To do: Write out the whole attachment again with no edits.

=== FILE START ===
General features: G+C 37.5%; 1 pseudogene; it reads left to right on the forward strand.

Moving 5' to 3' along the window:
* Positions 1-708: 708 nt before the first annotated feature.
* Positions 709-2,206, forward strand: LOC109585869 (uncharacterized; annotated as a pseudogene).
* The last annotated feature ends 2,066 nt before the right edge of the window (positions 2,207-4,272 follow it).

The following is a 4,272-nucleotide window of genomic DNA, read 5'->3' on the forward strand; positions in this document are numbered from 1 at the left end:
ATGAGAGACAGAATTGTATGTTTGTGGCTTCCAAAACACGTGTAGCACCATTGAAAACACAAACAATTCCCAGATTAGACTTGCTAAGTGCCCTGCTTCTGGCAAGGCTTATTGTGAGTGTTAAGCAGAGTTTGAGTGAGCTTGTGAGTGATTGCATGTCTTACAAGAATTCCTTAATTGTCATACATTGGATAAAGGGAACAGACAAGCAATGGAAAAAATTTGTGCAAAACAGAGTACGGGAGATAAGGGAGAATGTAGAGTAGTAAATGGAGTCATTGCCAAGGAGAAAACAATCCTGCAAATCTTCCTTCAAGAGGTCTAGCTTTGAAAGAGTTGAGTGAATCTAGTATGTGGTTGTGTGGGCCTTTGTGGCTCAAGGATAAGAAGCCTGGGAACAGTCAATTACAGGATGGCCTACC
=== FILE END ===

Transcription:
General features: G+C 37.5%; 1 pseudogene; it reads left to right on the forward strand.

Moving 5' to 3' along the window:
* Positions 1-708: 708 nt before the first annotated feature.
* Positions 709-2,206, forward strand: LOC109585869 (uncharacterized; annotated as a pseudogene).
* The last annotated feature ends 2,066 nt before the right edge of the window (positions 2,207-4,272 follow it).

The following is a 4,272-nucleotide window of genomic DNA, read 5'->3' on the forward strand; positions in this document are numbered from 1 at the left end:
ATGAGAGACAGAATTGTATGTTTGTGGCTTCCAAAACACGTGTAGCACCATTGAAAACACAAACAATTCCCAGATTAGACTTGCTAAGTGCCCTGCTTCTGGCAAGGCTTATTGTGAGTGTTAAGCAGAGTTTGAGTGAGCTTGTGAGTGATTGCATGTCTTACAAGAATTCCTTAATTGTCATACATTGGATAAAGGGAACAGACAAGCAATGGAAAAAATTTGTGCAAAACAGAGTACGGGAGATAAGGGAGAATGTAGAGTAGTAAATGGAGTCATTGCCAAGGAGAAAACAATCCTGCAAATCTTCCTTCAAGAGGTCTAGCTTTGAAAGAGTTGAGTGAATCTAGTATGTGGTTGTGTGGGCCTTTGTGGCTCAAGGATAAGAAGCCTGGGAACAGTCAATTACAGGATGGCCTACC